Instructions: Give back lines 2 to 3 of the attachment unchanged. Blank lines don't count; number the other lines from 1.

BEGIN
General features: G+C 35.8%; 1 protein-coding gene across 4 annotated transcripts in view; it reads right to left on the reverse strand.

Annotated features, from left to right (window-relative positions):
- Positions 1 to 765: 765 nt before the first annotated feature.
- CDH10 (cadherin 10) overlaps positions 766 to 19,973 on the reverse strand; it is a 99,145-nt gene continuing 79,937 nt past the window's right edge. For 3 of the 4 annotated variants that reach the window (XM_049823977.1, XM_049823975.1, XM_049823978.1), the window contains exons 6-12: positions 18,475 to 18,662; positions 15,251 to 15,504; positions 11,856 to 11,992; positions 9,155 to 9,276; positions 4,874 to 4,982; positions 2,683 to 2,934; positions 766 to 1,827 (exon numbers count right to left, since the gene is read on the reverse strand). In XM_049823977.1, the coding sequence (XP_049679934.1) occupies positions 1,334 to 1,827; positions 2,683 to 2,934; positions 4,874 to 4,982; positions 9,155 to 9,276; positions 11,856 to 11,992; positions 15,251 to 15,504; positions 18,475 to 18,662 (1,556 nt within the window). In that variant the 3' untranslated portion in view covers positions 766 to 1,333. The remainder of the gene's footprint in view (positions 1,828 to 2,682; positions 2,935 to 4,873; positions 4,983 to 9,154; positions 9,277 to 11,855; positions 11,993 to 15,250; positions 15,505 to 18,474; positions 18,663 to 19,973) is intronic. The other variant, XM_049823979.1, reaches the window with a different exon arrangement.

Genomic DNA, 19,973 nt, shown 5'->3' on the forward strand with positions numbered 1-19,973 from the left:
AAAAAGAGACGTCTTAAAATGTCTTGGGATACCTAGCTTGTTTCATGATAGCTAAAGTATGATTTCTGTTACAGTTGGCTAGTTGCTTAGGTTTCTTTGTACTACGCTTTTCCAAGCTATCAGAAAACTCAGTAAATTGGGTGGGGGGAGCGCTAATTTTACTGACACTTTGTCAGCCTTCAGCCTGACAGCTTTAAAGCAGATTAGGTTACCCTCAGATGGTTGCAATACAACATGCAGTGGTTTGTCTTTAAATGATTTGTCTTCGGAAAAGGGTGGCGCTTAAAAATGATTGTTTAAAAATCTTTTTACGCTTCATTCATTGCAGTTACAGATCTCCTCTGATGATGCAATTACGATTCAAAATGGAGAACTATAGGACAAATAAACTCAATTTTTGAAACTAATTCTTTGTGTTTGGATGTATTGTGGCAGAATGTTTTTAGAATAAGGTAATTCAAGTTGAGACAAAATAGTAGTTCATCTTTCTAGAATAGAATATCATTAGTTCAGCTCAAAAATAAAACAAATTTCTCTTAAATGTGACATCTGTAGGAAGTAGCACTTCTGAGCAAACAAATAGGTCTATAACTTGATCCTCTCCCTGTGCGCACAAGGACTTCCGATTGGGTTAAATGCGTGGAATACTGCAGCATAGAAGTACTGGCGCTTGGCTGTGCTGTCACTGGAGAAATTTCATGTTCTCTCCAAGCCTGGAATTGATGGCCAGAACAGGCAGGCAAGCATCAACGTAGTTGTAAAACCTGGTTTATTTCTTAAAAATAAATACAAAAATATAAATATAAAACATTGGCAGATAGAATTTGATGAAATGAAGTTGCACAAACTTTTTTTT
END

Annotated features, from left to right (window-relative positions):
- Positions 1 to 765: 765 nt before the first annotated feature.